How long have you been involved with YGAP?
My first contact with YGAP was a participant in 2015, thereafter I’ve had the extremely fun and inspiring mission to be a part of the coordinating team. What a privilege!
Why did you get involved?
When I applied to YGAP as a participant, I did it eagerly seeking increased knowledge, more perspectives and interesting meetings. I was, to say the least, not at all disappointed.
The reason why I’m still involved might be that I was never able to graduate!
What has been your role?
Since 2016 I’ve been a part of the IFWEA coordinating team. Meaning involved in planning, recruitment from ABF and our partners as well as implementation. The last perhaps mostly with a social or group dynamic focus on the course outside of the actual course. It’s not every day you go somewhere you’ve never been before, with people you’ve never met before doing something you’ve never done before. That requires both preparation, support and perhaps a push out of that notorious comfort zone.
What, in your words, is the main purpose of YGAP?
I would say firstly, to gather and connect people from around the globe that all work towards the same goal – a more just world. To within the two weeks create space for in-depth sharing of experiences, ideas and methods and through that journey build a confident global knowledge community of worker educators and organisers. All ready, with a common understanding of global challenges and solidarity, to make another world possible.
Would you say YGAP makes a difference in the work/lives of participants?
Yes, to not only have the possibility to get out of your day-to-day bubble with all that entails for two weeks, but also to spend those two weeks testing out your thoughts and opinions together with, and towards others. Also, to share fellow participants’ experiences makes a difference. Both work and personal wise.
We’ve seen examples of participants confidently taking on a bigger responsibilities in their organisations, standing as a candidate in elections, and initiating international cooperation. In addition to that you’ll have a global network of comrades just a message away. For friendship, expertise and perspectives.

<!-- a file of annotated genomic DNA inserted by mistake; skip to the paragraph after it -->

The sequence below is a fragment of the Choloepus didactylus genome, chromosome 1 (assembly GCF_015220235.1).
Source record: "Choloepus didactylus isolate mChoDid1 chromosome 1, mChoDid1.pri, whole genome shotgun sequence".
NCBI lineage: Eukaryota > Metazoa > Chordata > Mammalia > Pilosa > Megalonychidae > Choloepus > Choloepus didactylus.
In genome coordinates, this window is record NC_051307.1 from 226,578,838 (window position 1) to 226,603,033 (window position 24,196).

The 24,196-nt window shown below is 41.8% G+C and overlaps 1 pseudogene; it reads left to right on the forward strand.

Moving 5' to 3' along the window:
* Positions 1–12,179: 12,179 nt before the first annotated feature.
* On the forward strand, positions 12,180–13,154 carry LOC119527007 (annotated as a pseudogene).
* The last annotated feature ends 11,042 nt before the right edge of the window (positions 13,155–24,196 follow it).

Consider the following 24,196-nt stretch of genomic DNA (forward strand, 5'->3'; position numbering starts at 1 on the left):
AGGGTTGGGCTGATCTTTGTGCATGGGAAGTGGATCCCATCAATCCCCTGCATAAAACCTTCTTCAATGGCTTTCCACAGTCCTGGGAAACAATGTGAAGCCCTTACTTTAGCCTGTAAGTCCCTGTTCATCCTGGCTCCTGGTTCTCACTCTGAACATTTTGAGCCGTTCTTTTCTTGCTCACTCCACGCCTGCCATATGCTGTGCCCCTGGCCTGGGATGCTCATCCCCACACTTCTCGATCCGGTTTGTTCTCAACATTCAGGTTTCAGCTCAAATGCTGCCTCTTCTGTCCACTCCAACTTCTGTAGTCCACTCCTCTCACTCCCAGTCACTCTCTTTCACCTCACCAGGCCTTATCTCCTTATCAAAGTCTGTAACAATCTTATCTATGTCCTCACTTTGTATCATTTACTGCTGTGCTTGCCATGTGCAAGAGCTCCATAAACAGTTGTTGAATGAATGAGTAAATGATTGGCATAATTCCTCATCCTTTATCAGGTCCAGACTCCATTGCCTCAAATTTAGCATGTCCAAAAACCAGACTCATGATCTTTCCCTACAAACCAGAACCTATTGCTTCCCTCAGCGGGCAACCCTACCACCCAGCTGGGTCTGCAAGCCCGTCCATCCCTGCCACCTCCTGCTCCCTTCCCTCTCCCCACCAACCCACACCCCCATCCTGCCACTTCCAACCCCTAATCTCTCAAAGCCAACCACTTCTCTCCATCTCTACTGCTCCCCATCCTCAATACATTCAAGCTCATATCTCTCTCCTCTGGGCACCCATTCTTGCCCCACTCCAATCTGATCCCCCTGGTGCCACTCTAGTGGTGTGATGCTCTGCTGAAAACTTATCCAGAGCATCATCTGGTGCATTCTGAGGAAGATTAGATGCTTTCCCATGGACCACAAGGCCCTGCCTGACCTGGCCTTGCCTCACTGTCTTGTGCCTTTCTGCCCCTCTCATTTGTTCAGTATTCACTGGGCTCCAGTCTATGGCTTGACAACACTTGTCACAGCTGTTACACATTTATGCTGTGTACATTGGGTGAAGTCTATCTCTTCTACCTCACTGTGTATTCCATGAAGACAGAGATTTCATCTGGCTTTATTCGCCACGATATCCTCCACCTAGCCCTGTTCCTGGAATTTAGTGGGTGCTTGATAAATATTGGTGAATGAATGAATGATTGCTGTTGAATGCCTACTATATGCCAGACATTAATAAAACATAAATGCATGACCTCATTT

Do you stay in touch with people from the programmes?
Perhaps not as much as I would like to, but when in need of an additional perspective or certain skill I know where to look. And I know where to find a response.
In general, when encountering former participants, the joint experience of YGAP is substantial. Even though one may have the common experience of being involved in the labour movement, it is like an extra wall removed.
Has YGAP changed over the years?
Most importantly it has developed from a Scandinavian course into a truly global one with participants attending from all over the world. YGAP itself is in motion, a never-ending development with details, programmes, topics and layouts changing from one year to another, although it always, strongly, holds its core. Which is value-based participatory needs-oriented education on current topics. I believe this to be one of the success factors of YGAP.
How have you coped with the Covid-19 pandemic and YGAP?
The pandemic certainly accelerated the use of digital tools and methods and we’ve been forced to practice what we essentially learn – learning by doing. During the first year of the pandemic YGAP turned into a Game Jam. This was a course where participants from all over the world joined online and discussed and framed the challenges met into a playable tool.
Digital tools and methods are important, of course. But for me personally there is nothing I long for more than to again conduct a YGAP as we know it. To fill up Community House with participants from all over the world trying to find ways to make the same better.